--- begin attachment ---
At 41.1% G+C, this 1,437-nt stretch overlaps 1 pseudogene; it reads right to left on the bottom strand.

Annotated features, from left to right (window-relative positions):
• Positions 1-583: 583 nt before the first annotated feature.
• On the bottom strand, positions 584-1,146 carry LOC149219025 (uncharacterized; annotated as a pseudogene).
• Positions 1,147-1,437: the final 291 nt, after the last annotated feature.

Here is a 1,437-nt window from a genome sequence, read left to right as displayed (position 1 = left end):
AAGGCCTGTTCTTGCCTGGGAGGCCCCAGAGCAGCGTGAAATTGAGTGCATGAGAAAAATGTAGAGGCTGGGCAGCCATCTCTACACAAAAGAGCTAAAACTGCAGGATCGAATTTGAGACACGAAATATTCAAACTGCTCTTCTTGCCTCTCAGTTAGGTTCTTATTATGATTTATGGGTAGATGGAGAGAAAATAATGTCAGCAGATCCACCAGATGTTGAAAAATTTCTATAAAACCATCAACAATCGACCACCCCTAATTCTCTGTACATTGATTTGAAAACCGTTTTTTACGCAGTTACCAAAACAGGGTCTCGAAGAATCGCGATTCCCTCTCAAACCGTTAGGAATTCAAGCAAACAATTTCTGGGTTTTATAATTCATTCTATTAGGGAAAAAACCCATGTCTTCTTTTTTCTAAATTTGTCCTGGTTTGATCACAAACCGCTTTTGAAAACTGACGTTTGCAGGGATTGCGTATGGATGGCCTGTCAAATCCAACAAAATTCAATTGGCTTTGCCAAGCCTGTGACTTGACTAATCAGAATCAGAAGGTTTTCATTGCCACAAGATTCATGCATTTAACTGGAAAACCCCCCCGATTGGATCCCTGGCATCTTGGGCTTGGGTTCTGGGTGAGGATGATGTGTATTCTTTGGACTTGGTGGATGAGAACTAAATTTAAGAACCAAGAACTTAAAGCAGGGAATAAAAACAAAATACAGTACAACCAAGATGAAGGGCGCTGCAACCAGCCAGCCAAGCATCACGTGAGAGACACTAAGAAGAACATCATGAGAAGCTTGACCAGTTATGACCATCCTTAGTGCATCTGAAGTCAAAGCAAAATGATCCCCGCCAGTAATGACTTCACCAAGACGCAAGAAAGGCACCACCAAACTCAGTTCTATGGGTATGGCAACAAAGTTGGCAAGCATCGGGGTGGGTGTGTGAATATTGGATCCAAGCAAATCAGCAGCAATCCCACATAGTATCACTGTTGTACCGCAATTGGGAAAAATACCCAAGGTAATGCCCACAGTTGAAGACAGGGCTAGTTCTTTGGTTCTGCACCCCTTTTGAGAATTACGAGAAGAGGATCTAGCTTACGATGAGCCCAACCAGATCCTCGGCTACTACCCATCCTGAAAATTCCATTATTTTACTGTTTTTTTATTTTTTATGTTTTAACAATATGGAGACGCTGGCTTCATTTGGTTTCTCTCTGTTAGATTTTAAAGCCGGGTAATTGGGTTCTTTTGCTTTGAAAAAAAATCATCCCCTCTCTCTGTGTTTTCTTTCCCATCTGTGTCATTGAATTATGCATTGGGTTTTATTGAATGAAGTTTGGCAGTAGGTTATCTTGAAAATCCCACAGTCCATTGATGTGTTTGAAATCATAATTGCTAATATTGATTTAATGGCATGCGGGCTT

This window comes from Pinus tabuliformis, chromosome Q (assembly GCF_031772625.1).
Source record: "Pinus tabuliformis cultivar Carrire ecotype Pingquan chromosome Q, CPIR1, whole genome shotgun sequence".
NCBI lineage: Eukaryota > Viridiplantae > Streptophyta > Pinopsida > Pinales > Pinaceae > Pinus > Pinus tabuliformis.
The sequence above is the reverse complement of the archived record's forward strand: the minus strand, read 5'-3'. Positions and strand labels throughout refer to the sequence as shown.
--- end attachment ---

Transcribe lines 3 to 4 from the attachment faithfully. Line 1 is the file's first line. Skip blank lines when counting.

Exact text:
• Positions 1-583: 583 nt before the first annotated feature.
• On the bottom strand, positions 584-1,146 carry LOC149219025 (uncharacterized; annotated as a pseudogene).